5 Undervalued Dividend-Growth Stocks
These dividend-paying companies have competitive advantages and a history of raising their dividends—and their stocks are cheap today.
While they may not be the highest-yielding stocks around, dividend-growth stocks—those that have a history of steady and increasing dividends over time—have three things going for them today:
In a recent episode of Dividend Stock Deep Dive, Dan Lefkovitz, a strategist with Morningstar Indexes, mentioned several well-positioned companies from the Morningstar US Dividend Growth Index whose stocks are undervalued today.
These five stocks have increased their dividend payments over the past five years, pay out no more than 75% of their earnings in the form of dividends, possess competitive advantages, and are trading below Morningstar’s fair value estimate.
Here’s a little bit about why we like each of these companies, along with some other key metrics. All data is as of June 6, 2022.
Cummins stock is trading about 11% below our fair value estimate of $238 per share. The top supplier of truck engines and components, Cummins reported solid first-quarter results despite a challenging supply chain environment. We think there’s pent-up demand in the trucking industry, and we expect Cummins to benefit, remaining the top supplier in the market, says Morningstar analyst Dawit Woldemariam. Cummins commands strong brand loyalty, and we assign the company a narrow economic moat rating. Cummins is committed to increasing its dividend yearly, even during economic downturns.
Emerson Electric stock is trading about 20% below our fair value estimate of $113 per share. This multi-industrial conglomerate put up solid numbers in the second quarter, which is notable, given the supply chain disruptions and inflationary pressures facing the industry, says Morningstar senior analyst Josh Aguilar. Emerson earns a wide economic moat rating, suggesting that it has significant competitive advantages, particularly in its automation solutions business. The company has increased its dividend for 65 consecutive years—and we expect that streak to continue, says Aguilar.
Medtronic stock is trading about 26% below our fair value estimate of $129 per share. As one of the largest medical device companies with a product portfolio covering a wide range of chronic diseases (think pacemakers, heart valves, insulin pumps, and surgical tools), Medtronic is a key partner for its hospital customers. As a result, we think the company has significant competitive advantages and assign it a wide economic moat rating. Although Medtronic has experienced some supply chain challenges lately, we view these issues as near-term speed bumps, says Morningstar senior analyst Debbie Wang. The company has raised is dividend for 45 consecutive years.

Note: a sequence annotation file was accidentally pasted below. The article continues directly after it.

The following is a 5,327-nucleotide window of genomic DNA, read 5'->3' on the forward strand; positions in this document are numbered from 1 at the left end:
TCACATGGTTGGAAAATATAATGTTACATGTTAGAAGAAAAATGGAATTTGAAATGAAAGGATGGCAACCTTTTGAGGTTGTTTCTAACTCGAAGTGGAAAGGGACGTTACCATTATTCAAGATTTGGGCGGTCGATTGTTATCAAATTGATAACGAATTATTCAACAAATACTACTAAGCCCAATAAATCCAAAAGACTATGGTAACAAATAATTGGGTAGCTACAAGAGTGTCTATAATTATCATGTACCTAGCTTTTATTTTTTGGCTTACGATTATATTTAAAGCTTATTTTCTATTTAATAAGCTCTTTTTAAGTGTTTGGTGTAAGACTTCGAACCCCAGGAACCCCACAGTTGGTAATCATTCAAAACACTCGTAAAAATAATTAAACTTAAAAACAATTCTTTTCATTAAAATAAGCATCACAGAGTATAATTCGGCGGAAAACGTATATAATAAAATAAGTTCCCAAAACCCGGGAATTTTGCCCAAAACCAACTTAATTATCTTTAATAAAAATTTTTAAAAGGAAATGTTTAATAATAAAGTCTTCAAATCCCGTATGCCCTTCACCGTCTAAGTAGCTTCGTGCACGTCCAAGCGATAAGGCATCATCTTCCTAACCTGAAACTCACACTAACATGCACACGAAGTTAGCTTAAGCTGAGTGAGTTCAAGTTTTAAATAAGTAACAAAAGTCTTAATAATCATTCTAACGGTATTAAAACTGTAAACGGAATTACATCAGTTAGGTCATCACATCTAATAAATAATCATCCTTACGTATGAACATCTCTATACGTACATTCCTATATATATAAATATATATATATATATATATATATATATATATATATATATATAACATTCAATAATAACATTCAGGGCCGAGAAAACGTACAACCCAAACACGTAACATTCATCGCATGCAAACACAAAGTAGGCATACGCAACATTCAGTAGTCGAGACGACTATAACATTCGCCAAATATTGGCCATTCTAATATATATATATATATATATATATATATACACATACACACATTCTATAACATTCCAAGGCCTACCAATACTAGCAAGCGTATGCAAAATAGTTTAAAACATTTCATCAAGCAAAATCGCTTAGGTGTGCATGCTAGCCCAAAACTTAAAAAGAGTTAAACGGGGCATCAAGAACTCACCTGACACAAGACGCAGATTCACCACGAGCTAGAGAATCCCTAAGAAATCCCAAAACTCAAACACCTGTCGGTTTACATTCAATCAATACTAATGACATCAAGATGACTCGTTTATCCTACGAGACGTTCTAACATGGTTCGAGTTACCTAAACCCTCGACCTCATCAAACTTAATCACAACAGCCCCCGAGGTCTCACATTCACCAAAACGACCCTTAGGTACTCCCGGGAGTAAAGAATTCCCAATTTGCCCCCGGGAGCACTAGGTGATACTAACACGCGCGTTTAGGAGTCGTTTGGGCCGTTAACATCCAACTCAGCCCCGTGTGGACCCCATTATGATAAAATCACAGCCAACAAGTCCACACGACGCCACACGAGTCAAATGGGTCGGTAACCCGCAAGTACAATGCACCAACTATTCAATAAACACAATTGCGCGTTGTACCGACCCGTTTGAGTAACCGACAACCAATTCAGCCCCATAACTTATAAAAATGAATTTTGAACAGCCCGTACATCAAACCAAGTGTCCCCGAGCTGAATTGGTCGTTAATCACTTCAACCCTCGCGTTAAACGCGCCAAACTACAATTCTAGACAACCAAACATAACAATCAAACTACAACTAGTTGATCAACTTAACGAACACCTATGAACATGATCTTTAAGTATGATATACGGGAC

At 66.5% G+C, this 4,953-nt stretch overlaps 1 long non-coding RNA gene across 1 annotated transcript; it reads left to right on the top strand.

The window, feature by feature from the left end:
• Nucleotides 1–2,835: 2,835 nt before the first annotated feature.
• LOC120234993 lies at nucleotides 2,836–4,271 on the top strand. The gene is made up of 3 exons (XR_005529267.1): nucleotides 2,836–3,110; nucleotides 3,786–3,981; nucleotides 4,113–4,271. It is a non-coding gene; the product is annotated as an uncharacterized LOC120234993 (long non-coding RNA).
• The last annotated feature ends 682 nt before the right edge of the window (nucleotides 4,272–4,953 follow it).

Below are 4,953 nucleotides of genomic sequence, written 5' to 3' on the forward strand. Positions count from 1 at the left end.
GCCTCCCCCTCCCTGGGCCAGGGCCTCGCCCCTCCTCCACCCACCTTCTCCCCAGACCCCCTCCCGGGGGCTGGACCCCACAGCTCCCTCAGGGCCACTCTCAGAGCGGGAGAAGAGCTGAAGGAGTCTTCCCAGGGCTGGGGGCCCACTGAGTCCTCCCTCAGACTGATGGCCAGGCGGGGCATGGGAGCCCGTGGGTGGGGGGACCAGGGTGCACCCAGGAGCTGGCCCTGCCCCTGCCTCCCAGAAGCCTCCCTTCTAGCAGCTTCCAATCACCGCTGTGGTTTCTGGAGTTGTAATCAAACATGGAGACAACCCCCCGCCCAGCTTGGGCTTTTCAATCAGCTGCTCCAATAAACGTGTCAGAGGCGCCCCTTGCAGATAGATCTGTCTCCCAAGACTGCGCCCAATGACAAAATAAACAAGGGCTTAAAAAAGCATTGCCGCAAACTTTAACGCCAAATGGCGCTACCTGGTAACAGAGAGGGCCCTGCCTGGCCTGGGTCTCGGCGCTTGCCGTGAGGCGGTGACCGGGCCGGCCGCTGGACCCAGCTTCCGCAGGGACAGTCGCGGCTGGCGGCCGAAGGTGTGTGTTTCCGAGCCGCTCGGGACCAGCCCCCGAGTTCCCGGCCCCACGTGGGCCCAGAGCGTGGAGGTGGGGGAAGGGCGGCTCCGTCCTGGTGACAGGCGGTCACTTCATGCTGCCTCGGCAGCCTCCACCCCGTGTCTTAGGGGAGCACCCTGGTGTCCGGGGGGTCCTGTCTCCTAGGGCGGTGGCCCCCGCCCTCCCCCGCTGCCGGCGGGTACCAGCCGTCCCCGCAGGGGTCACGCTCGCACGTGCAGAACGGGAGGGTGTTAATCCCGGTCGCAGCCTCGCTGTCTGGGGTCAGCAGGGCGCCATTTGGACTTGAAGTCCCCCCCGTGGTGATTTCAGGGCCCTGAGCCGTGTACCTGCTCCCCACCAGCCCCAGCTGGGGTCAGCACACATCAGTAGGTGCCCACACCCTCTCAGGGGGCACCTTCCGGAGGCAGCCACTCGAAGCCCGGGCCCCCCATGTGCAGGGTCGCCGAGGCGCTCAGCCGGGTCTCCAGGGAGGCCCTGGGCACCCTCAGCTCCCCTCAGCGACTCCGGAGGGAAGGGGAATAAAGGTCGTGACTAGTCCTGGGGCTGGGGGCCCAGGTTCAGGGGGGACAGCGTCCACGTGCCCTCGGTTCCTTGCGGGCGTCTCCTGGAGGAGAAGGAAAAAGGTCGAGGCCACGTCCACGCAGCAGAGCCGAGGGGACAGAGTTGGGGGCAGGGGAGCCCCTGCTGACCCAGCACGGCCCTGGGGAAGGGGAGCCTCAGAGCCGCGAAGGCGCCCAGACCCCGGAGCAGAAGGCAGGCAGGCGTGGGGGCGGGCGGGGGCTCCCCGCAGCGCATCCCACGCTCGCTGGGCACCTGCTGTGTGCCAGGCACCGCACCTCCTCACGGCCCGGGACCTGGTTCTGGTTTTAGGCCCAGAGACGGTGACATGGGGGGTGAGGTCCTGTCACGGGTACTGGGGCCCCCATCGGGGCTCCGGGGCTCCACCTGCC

Skyworks Solutions stock is trading about 41% below our fair value estimate of $180. Like many technology stocks, Skyworks stock has been hit hard this year: It’s down more than 30%. First-quarter results for the company—which produces semiconductors for wireless handsets and other devices—were solid, but its forecast for the June quarter disappointed. Yet, Morningstar is bullish on the stock. “Although the company faces an intense competitive landscape, it should succeed in the coming years as the handset industry focuses on 5G devices, which we expect to require higher-radio-frequency dollar content per phone,” says Morningstar technology sector director Brian Colello.
Truist Financial stock is trading about 23% below our $64 fair value estimate. The combination of BB&T and SunTrust, Truist is a regional bank with a presence largely in the southeastern United States. We think it is one of the better regionals in the U.S. from a competitive standpoint, says Morningstar senior analyst Eric Compton. We’ve assigned Truist a narrow economic moat rating thanks to its superior credit efficiency, operating efficiency in the top quartile of U.S. regionals we cover, and reasonable cost of deposits, says Compton. Like most banks, Truist returns more capital through share repurchases than dividends, since its earnings can be volatile, and it prizes dividend stability.
Of course, looking at stocks through the lenses of competitive advantages and dividend growth is just one approach to finding top dividend stocks. Investors focused more on generating income from dividend stocks might be inclined to instead favor dividend stocks that boast both high quality and high yield, for instance. No matter your preference, you can find a steady stream of new dividend stock ideas in to our monthly video series, Dividend Stock Deep Dive, where Morningstar DividendInvestor editor and host David Harrell talks with specialists about dividend stocks in various sectors. Recent episodes include conversations about dividend prospects in real estate, utilities, and healthcare.
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Susan Dziubinski does not own (actual or beneficial) shares in any of the securities mentioned above. Find out about Morningstar’s editorial policies.